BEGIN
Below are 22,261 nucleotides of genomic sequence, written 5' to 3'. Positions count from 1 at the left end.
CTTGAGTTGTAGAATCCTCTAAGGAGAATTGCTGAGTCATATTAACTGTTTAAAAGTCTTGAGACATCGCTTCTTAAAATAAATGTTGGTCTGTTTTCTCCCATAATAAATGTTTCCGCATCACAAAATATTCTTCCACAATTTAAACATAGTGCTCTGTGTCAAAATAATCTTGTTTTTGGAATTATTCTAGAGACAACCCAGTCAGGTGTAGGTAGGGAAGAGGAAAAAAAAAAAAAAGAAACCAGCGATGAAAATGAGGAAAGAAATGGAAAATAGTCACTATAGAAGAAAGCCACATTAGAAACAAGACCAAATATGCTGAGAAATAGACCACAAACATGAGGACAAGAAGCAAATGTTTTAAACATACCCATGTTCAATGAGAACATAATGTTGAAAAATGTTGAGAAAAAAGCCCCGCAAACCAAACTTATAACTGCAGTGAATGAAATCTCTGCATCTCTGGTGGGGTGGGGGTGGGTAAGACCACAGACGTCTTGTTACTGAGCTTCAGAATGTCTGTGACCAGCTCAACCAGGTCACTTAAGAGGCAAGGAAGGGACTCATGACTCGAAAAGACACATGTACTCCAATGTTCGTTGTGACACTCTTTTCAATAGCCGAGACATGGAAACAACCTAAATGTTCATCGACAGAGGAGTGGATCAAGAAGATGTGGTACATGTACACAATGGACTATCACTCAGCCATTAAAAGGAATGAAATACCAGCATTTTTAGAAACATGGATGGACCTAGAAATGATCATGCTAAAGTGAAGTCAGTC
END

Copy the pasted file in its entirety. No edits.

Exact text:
Below are 22,261 nucleotides of genomic sequence, written 5' to 3'. Positions count from 1 at the left end.
CTTGAGTTGTAGAATCCTCTAAGGAGAATTGCTGAGTCATATTAACTGTTTAAAAGTCTTGAGACATCGCTTCTTAAAATAAATGTTGGTCTGTTTTCTCCCATAATAAATGTTTCCGCATCACAAAATATTCTTCCACAATTTAAACATAGTGCTCTGTGTCAAAATAATCTTGTTTTTGGAATTATTCTAGAGACAACCCAGTCAGGTGTAGGTAGGGAAGAGGAAAAAAAAAAAAAAGAAACCAGCGATGAAAATGAGGAAAGAAATGGAAAATAGTCACTATAGAAGAAAGCCACATTAGAAACAAGACCAAATATGCTGAGAAATAGACCACAAACATGAGGACAAGAAGCAAATGTTTTAAACATACCCATGTTCAATGAGAACATAATGTTGAAAAATGTTGAGAAAAAAGCCCCGCAAACCAAACTTATAACTGCAGTGAATGAAATCTCTGCATCTCTGGTGGGGTGGGGGTGGGTAAGACCACAGACGTCTTGTTACTGAGCTTCAGAATGTCTGTGACCAGCTCAACCAGGTCACTTAAGAGGCAAGGAAGGGACTCATGACTCGAAAAGACACATGTACTCCAATGTTCGTTGTGACACTCTTTTCAATAGCCGAGACATGGAAACAACCTAAATGTTCATCGACAGAGGAGTGGATCAAGAAGATGTGGTACATGTACACAATGGACTATCACTCAGCCATTAAAAGGAATGAAATACCAGCATTTTTAGAAACATGGATGGACCTAGAAATGATCATGCTAAAGTGAAGTCAGTC